However, I do have an idea of where to look for that other dimension. Both the comedy and the romance, but not the tragedy, have two plots. The two plots run simultaneously in the comedy and successively in the tragedy. The Claudio/Hero plot in Much Ado About Nothing runs in parallel to the Beatrice/Benedick plot. The Beatrice/Benedick plot is very different in character from the Claudio/Hero plot, and that difference derives from the characters themselves, their temperaments. But I believe that the same psycho-socio dynamic drives both plots. In The Winter's Tale the tragic Leontes/Hermione plot is followed by the comic Perdita/Florizel plot, and that comedy redeems the apparent tragedy, transforming it into a romance.

VICTOR, it's your move.

Thursday, December 14, 2017

Group identity

From an essay, The age of white guilt: and the disappearance of the black individual (Harper's, November 1999), by Shelby Steele:
The greatest problem in coming from an oppressed group is the power the oppressor has over your group. The second greatest problem is the power your group has over you. Group identity in oppressed groups is always very strategic, always a calculation of advantage. The humble black identity of the Booker T. Washington era–“a little education spoiled many a good plow hand”–allowed blacks to function as tradesmen, laborers, and farmers during the rise of Jim Crow, when hundreds of blacks were being lynched yearly. Likewise, the black militancy of the late sixties strategically aimed for advantage in an America suddenly contrite over its long indulgence in racism.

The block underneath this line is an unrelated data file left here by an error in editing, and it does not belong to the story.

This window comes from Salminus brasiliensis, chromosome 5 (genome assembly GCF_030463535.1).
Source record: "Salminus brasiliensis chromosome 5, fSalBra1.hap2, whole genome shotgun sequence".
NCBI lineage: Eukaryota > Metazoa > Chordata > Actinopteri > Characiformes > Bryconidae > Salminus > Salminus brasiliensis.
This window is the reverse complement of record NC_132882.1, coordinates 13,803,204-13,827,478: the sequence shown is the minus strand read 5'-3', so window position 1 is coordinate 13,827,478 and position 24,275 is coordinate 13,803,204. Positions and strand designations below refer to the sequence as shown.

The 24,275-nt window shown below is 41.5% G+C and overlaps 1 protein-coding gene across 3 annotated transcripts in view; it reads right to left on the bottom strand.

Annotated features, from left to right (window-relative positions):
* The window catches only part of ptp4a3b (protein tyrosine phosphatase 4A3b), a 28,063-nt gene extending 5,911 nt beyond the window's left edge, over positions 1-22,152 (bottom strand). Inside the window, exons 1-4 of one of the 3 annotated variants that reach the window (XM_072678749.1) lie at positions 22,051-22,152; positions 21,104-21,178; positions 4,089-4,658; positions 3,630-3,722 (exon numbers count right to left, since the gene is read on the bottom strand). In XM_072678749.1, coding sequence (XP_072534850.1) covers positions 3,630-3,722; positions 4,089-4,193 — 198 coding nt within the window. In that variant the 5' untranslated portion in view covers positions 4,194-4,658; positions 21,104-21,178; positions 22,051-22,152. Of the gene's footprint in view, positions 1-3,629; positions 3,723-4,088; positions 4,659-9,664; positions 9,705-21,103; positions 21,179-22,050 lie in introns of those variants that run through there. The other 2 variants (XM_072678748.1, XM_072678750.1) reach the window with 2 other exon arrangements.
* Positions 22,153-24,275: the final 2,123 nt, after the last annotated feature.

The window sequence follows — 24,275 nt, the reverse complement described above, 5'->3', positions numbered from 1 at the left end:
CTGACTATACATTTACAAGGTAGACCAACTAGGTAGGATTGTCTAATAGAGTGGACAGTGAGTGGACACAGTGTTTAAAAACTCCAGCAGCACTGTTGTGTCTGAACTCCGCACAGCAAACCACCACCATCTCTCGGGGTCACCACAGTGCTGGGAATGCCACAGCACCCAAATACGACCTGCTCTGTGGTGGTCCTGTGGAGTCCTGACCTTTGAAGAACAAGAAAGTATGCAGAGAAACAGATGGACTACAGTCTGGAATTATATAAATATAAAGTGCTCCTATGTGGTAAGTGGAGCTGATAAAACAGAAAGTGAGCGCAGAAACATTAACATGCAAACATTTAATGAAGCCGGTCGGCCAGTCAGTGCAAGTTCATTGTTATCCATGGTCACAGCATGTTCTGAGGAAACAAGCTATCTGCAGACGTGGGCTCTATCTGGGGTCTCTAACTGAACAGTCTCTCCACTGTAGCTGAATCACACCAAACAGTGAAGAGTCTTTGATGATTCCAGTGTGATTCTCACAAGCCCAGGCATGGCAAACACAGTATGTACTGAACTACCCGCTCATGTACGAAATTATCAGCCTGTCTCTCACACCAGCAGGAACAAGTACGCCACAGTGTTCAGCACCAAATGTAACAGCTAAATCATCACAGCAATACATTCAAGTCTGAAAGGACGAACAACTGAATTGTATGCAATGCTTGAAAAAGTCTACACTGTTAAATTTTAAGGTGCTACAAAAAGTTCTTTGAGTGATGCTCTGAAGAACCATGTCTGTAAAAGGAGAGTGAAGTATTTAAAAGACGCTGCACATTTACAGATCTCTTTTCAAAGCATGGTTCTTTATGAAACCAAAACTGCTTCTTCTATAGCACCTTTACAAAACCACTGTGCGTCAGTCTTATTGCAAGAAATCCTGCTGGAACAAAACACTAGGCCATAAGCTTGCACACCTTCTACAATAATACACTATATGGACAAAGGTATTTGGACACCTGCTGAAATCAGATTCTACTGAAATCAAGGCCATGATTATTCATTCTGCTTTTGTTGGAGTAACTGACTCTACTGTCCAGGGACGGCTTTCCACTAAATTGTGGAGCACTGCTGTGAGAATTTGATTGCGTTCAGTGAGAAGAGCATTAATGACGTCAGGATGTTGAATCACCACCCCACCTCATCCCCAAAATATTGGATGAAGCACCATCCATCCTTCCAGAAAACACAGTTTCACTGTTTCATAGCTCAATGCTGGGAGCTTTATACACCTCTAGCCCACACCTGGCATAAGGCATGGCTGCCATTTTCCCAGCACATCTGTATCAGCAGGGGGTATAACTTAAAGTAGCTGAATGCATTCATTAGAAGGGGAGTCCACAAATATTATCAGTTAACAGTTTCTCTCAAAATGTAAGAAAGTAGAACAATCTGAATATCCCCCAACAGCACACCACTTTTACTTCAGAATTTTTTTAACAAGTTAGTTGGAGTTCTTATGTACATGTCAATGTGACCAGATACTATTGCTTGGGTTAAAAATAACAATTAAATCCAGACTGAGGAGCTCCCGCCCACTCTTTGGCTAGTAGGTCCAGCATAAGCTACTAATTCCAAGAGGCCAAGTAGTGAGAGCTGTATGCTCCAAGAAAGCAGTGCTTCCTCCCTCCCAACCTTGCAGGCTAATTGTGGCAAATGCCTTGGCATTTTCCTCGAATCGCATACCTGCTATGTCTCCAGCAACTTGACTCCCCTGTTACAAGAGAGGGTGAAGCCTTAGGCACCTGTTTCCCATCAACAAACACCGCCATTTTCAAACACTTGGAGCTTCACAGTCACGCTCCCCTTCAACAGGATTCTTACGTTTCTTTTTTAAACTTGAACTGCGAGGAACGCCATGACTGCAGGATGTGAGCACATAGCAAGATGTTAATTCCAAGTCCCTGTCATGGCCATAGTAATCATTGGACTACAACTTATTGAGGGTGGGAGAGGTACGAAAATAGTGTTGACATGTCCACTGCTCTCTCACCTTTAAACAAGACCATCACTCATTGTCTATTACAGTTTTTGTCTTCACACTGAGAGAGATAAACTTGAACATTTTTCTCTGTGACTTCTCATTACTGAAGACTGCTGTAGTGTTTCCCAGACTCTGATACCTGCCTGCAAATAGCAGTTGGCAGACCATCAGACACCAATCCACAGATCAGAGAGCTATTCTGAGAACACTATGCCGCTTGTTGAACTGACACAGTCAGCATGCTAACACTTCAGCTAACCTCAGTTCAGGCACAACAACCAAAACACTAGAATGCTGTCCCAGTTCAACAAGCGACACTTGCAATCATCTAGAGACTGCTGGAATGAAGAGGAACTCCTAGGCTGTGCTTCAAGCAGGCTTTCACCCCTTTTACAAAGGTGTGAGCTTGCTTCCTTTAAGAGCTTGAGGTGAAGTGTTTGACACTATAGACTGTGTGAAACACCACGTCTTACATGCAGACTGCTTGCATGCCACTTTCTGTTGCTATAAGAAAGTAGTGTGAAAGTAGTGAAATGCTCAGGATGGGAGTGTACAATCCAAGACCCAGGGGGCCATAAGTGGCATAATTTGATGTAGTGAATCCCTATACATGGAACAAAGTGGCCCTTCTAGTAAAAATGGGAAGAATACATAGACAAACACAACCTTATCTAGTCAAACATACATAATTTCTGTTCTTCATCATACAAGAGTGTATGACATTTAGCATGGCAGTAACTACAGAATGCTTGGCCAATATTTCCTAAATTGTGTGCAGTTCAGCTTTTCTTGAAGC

One’s group identity is always a mask–a mask replete with a politics. When a teenager in East Los Angeles says he is Hispanic, he is thinking of himself within a group strategy pitched at larger America. His identity is related far more to America than to Mexico or Guatemala, where he would not often think of himself as Hispanic. In fact, “Hispanic” is much more a political concept than a cultural one, and its first purpose is to win power within the fray of American identity politics. So this teenager must wear the mask that serves his group’s ambitions in these politics.
H/t Nina Paley.

Identity in this sense is differential, not intrinsic.

Structuralists behaving badly at Johns Hopkins